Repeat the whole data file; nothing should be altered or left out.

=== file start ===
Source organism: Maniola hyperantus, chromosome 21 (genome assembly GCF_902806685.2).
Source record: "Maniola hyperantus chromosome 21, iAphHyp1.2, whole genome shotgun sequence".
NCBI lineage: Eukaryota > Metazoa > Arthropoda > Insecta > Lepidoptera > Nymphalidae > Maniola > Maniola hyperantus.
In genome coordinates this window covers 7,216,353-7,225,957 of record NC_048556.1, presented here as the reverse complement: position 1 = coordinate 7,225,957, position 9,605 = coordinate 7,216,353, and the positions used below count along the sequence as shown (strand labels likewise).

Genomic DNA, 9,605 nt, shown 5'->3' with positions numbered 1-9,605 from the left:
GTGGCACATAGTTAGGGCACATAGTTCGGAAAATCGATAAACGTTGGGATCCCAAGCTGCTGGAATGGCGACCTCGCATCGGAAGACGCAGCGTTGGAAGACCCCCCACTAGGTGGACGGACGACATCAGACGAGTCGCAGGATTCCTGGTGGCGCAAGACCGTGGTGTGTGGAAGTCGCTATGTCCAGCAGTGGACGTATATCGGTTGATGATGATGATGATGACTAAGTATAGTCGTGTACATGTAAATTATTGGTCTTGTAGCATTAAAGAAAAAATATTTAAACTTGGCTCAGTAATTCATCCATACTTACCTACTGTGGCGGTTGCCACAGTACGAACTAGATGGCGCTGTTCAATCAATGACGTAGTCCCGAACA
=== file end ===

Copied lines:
Source organism: Maniola hyperantus, chromosome 21 (genome assembly GCF_902806685.2).
Source record: "Maniola hyperantus chromosome 21, iAphHyp1.2, whole genome shotgun sequence".
NCBI lineage: Eukaryota > Metazoa > Arthropoda > Insecta > Lepidoptera > Nymphalidae > Maniola > Maniola hyperantus.
In genome coordinates this window covers 7,216,353-7,225,957 of record NC_048556.1, presented here as the reverse complement: position 1 = coordinate 7,225,957, position 9,605 = coordinate 7,216,353, and the positions used below count along the sequence as shown (strand labels likewise).

Genomic DNA, 9,605 nt, shown 5'->3' with positions numbered 1-9,605 from the left:
GTGGCACATAGTTAGGGCACATAGTTCGGAAAATCGATAAACGTTGGGATCCCAAGCTGCTGGAATGGCGACCTCGCATCGGAAGACGCAGCGTTGGAAGACCCCCCACTAGGTGGACGGACGACATCAGACGAGTCGCAGGATTCCTGGTGGCGCAAGACCGTGGTGTGTGGAAGTCGCTATGTCCAGCAGTGGACGTATATCGGTTGATGATGATGATGATGACTAAGTATAGTCGTGTACATGTAAATTATTGGTCTTGTAGCATTAAAGAAAAAATATTTAAACTTGGCTCAGTAATTCATCCATACTTACCTACTGTGGCGGTTGCCACAGTACGAACTAGATGGCGCTGTTCAATCAATGACGTAGTCCCGAACA